Rough trip in store for Duke, Allen in Louisville

Daily Freeman (Kingston, NY) - - SPORTS - By Joedy McCreary

Sev­enth-ranked Duke and Grayson Allen visit No. 14 Louisville to­day. They'll likely face a hos­tile crowd with a long mem­ory of how Allen tripped one of the Car­di­nals last sea­son.

Duke and Grayson Allen are about to em­bark on another tough road trip.

The sev­enth-ranked Blue Devils and Allen visit No. 14 Louisville (14-3, 2-2 At­lantic Coast Con­fer­ence) on Satur­day to face a hos­tile crowd with a long mem­ory of how the guard tripped one of Car­di­nals last sea­son.

If Tues­day night’s visit to No. 9 Florida State was any in­di­ca­tion, Allen and the Blue Devils (14-3, 2-2) surely will be re­minded of the trip of the Car­di­nals’ Ray Spald­ing last Fe­bru­ary. Florida State’s Xavier Rathan-Mayes — the sec­ond vic­tim of trips by Allen last sea­son — said after the Semi­noles’ win over Duke that he’d “been wait­ing a long time to see him again” and it’s a safe bet that the fans in Louisville feel the same way.

Here’s where things stand head­ing into Satur­day’s matchup with Louisville and what’s next:

IS THIS A PAT­TERN?

Allen has tripped an op­po­nent three times, so it is fair to say it’s a pat­tern. Allen re­ceived a fla­grant foul last Feb. 8 when he tripped Spald­ing, then drew a rep­ri­mand from the ACC — but no sus­pen­sion — after he tripped Rathan-Mayes in the fi­nal sec­onds of a game 17 days later. All was calm around Allen un­til Dec. 21, when he flung his leg out to trip Steven Santa Ana of Elon, then punched an empty chair dur­ing an out­burst on the bench. A day after that episode, Allen was sus­pended in­def­i­nitely — which turned out to be for only one game, a blowout loss at Vir­ginia Tech — and was stripped of his team cap­taincy.

HOW MUCH BACK­LASH IS ALLEN FAC­ING?

Ev­ery move Allen makes is un­der heavy scru­tiny with Twit­ter, cell­phone video cam­eras and DVRs al­low­ing so­cial-me­dia sleuths to post slow-mo­tion clips of any ac­tion by the guard that can be per­ceived as inf lam­ma­tory. It hap­pened dur­ing the Bos­ton Col­lege game last Satur­day, when clips popped up online show­ing a BC player set­ting a screen on Allen and the Duke guard ex­tend­ing his left leg in an ap­par­ent at­tempt to keep his bal­ance — which none of the me­dia in at­ten­dance even no­ticed live. In the next game at Florida State, video cir­cu­lated online show­ing Allen ap­pear­ing to shove a Semi­noles as­sis­tant while falling into the bench — only to have Allen be ab­solved when Semi­noles as­sis­tant Den­nis Gates posted a state­ment on Twit­ter say­ing “I know what a dirty play is and I was not the vic­tim of one.”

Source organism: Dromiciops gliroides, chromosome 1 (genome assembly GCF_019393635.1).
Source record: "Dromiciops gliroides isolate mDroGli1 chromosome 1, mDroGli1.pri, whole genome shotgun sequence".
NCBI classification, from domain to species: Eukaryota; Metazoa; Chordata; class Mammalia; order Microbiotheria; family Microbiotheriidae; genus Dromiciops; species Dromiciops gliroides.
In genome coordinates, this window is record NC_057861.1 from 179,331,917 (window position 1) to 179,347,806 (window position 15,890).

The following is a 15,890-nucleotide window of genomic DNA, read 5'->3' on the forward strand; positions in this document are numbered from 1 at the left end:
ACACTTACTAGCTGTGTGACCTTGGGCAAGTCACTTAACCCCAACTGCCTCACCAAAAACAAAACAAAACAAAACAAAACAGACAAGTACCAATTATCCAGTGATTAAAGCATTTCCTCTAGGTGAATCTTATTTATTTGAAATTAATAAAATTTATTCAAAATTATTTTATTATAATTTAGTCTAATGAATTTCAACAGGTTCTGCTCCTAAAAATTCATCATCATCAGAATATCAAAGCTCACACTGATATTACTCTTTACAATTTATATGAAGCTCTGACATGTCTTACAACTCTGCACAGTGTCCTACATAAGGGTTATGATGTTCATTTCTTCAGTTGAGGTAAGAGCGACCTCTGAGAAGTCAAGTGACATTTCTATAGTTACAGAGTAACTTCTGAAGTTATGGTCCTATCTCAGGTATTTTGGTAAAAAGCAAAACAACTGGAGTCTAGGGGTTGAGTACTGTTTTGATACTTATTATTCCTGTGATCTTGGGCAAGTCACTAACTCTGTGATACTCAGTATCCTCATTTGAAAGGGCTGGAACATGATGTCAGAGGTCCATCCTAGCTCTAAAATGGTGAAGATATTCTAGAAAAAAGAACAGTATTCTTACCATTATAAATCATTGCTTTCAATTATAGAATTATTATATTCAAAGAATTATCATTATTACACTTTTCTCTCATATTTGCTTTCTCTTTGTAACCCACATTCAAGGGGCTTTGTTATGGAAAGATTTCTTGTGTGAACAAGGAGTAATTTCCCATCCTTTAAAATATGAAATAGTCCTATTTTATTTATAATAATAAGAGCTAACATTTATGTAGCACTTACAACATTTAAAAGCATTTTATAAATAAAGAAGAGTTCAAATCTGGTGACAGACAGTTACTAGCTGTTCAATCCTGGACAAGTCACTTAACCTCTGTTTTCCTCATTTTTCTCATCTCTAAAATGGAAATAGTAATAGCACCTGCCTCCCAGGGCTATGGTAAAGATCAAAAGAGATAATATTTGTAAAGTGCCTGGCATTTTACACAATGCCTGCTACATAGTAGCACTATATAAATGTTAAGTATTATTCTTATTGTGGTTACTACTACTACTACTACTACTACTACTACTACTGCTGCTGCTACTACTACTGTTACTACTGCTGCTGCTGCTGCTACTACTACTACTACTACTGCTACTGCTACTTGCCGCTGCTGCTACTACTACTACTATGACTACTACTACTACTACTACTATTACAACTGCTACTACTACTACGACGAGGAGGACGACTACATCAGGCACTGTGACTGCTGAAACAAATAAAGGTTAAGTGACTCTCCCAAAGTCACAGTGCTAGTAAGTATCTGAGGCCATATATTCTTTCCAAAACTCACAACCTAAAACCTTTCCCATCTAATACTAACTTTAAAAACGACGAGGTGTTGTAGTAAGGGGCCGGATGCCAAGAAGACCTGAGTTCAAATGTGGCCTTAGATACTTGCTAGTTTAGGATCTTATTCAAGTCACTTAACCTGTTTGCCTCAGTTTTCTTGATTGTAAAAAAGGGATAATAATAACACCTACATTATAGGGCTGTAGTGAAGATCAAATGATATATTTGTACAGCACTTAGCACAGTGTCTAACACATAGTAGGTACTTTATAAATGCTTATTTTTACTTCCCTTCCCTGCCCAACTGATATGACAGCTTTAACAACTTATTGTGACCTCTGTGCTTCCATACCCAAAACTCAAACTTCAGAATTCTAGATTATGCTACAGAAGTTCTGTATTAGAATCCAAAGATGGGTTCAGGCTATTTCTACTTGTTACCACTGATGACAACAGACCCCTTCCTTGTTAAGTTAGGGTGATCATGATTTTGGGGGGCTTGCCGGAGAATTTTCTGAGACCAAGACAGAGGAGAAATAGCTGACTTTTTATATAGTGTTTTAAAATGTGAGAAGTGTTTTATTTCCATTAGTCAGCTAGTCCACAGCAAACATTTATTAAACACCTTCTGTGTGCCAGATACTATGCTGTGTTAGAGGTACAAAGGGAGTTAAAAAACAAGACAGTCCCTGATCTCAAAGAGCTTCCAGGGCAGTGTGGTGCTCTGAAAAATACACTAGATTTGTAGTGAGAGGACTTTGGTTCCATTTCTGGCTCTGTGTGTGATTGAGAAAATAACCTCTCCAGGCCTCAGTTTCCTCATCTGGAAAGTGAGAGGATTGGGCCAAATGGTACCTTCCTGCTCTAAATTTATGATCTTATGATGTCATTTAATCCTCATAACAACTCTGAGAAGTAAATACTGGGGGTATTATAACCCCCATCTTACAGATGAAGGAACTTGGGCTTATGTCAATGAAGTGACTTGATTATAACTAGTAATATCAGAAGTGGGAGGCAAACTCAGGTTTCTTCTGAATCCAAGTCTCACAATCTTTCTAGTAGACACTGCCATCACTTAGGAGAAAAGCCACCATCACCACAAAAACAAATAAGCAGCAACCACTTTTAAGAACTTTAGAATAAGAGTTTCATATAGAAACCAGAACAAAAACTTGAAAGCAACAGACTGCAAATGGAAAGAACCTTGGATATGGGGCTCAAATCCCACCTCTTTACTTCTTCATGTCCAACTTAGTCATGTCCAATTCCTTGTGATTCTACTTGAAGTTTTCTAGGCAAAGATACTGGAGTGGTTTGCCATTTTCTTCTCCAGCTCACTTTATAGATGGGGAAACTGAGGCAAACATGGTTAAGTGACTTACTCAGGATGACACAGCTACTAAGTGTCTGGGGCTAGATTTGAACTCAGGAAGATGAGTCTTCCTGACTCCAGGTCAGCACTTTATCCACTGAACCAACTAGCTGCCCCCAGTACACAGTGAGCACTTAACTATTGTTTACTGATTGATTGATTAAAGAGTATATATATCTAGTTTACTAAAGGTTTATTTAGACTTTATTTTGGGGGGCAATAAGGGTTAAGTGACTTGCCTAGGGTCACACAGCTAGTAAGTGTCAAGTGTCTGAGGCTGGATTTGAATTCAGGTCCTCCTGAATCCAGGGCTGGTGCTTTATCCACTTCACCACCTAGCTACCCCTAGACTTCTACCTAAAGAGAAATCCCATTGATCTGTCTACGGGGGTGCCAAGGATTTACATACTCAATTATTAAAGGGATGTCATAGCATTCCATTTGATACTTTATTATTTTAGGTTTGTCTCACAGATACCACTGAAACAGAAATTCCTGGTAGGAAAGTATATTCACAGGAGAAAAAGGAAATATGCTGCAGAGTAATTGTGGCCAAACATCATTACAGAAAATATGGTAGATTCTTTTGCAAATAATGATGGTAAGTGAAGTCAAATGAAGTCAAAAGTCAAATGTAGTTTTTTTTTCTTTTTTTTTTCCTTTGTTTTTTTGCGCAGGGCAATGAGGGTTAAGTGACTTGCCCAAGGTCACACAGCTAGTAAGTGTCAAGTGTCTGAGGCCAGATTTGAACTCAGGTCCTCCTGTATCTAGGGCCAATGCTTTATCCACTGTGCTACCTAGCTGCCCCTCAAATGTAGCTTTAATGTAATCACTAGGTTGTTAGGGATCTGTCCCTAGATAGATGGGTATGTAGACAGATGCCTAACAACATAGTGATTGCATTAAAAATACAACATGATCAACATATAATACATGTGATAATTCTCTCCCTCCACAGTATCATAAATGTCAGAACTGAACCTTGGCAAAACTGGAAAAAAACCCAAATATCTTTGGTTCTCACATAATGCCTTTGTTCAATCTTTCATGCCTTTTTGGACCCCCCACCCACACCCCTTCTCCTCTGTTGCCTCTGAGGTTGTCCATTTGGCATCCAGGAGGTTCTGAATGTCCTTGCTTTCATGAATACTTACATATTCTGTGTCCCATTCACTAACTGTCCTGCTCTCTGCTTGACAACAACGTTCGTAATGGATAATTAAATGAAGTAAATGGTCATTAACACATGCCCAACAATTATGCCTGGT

WILL HE BE OF­FI­CI­ATED DIF­FER­ENTLY?

That’s a tough ques­tion to an­swer, be­cause his role and play­ing style have changed over the last month. After he tripped the Elon player, he was benched for the rest of the first half and when he re­turned after half­time, he seemed more pas­sive than usual — al­most ten­ta­tive. And in the three games he’s played since his sus­pen­sion ended, he’s be­come more of a fa­cil­i­ta­tor and less of a threat to score, pil­ing up 23 as­sists in that span while shoot­ing much less fre­quently. Per­haps as a re­sult, Allen has been called for fewer fouls since the sus­pen­sion — just five in his last three games, after be­ing as­sessed an av­er­age of 2.2 in his first 12 games this sea­son.

WHY WAS HIS SUS­PEN­SION SO SHORT?

Coach Mike Krzyzewski said the sus­pen­sion would last un­til he “felt good about the en­tire sit­u­a­tion where he is at.” Then in a move made with no fan­fare, Allen slipped back into the start­ing lineup Jan. 4 for the Ge­or­gia Tech game. After that game, Krzyzewski de­fended the de­ci­sion as “ap­pro­pri­ate.” That was also the fi­nal game for Krzyzewski be­fore he un­der­went back surgery that will keep him out for a few weeks. The move spared act­ing head coach Jeff Capel from fac­ing any ques­tions about when Allen would re­turn or whose de­ci­sion it would be to bring him back.

IS THIS A NEW PO­SI­TION FOR DUKE?

No, it’s not. The Blue Devils have been a light­ning-rod pro­gram for more than two decades, and Allen is the lat­est in a long line of Duke play­ers — from Chris­tian Laet­tner in the early 1990s to J. J. Redick in the mid-2000s — to draw the un­re­lent­ing ire of op­pos­ing fans. A key dif­fer­ence is, he’s the first to be in that sit­u­a­tion in the age of so­cial me­dia.

IS THE SCRUNITY FAIR?

De­pends on who you ask. Duke fans and de­fend­ers say Allen is a highly emo­tional player who toes the fine line of ag­gres­sive play — Krzyzewski cred­its Allen’s dive for a loose ball as the turn­ing point in the Blue Devils’ na­tional cham­pi­onship game vic­tory in 2015, even cre­at­ing a team award specif­i­cally to honor it. But crit­ics say his predica­ment is en­tirely self­in­flicted due to his doc­u­mented trip­ping an­tics. After the Florida State game, Capel said that “the kid has been through enough. He’s brought a lot of it on him­self and some of it is crazy, some of the things that has hap­pened that he’s done.”

TI­MOTHY D. EASLEY — THE AS­SO­CI­ATED PRESS FILE

In this Feb. 20, 2016photo, Duke’s Grayson Allen (3) charges into Louisville’s Jaylen John­son (10) to re­ceive his fifth foul dur­ing the sec­ond half of an NCAA col­lege basketball game, in Louisville Ky.

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